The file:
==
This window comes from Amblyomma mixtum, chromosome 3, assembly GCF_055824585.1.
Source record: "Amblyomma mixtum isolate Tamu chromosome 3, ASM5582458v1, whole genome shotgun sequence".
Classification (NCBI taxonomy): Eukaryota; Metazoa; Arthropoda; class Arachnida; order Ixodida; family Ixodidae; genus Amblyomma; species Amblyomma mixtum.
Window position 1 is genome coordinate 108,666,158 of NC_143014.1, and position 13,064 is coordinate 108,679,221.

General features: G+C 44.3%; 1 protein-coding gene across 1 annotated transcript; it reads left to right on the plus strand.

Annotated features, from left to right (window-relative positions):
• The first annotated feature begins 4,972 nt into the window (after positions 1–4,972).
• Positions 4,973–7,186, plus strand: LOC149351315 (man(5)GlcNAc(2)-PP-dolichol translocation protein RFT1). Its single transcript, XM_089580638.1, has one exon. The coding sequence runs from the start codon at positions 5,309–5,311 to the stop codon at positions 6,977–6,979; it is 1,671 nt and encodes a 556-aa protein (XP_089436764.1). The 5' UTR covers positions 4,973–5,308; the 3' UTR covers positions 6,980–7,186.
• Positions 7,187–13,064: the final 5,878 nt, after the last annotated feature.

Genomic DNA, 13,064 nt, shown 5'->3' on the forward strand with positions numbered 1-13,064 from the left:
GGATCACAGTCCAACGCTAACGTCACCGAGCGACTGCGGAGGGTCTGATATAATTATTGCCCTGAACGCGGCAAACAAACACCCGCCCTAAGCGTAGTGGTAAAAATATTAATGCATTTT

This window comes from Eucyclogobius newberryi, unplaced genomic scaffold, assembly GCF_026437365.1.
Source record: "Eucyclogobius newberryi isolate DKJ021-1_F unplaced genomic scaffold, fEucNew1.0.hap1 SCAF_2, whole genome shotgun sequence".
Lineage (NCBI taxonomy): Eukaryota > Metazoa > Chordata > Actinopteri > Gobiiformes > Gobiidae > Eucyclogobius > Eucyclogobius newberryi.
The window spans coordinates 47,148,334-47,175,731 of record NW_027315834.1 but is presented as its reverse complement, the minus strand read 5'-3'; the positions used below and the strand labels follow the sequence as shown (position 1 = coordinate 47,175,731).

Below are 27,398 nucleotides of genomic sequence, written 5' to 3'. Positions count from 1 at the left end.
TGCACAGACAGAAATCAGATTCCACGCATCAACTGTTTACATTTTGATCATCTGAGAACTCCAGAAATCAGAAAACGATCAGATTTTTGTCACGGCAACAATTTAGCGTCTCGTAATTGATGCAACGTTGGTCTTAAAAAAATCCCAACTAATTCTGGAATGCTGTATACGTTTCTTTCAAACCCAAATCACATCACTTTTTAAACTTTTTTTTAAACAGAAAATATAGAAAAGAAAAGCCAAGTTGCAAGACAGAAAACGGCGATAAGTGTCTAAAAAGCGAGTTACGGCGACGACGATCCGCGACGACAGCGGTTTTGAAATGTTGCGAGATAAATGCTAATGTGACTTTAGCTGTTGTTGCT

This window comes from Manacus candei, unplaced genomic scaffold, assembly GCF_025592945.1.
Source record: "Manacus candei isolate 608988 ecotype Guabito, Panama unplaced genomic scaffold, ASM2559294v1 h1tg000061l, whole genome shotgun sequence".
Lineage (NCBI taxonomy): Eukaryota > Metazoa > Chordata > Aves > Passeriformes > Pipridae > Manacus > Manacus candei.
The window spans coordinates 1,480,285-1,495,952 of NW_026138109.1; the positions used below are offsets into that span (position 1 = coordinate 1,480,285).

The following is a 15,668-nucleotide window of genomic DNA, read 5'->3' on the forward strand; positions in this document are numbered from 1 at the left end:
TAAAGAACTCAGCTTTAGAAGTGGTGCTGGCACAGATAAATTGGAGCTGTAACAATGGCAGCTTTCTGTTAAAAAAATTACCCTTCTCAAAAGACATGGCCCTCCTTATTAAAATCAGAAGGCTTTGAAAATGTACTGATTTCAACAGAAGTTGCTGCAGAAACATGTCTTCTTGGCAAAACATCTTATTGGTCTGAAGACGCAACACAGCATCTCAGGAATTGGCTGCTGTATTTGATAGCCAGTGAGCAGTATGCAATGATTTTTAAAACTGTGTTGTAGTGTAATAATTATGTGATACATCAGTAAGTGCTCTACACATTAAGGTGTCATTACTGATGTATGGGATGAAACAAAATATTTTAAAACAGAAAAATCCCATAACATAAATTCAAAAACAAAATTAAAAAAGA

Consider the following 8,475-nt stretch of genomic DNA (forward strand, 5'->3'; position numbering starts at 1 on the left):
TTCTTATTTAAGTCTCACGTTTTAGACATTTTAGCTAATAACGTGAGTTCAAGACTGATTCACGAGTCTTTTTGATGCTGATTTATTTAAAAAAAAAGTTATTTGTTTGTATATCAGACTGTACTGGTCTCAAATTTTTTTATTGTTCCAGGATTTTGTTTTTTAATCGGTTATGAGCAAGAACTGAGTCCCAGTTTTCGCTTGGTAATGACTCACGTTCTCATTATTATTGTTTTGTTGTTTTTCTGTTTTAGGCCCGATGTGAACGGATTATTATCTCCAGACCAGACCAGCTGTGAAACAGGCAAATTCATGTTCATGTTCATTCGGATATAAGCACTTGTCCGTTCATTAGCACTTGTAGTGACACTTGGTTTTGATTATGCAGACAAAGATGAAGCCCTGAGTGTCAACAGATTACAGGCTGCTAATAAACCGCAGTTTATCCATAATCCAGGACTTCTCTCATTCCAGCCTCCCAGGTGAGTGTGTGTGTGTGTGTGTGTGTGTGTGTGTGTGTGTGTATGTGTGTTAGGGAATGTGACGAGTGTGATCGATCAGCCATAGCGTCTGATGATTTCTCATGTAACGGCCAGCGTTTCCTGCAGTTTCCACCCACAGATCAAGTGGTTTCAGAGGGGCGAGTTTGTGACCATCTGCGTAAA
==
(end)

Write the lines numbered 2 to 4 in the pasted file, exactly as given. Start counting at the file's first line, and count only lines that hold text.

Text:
Source record: "Amblyomma mixtum isolate Tamu chromosome 3, ASM5582458v1, whole genome shotgun sequence".
Classification (NCBI taxonomy): Eukaryota; Metazoa; Arthropoda; class Arachnida; order Ixodida; family Ixodidae; genus Amblyomma; species Amblyomma mixtum.
Window position 1 is genome coordinate 108,666,158 of NC_143014.1, and position 13,064 is coordinate 108,679,221.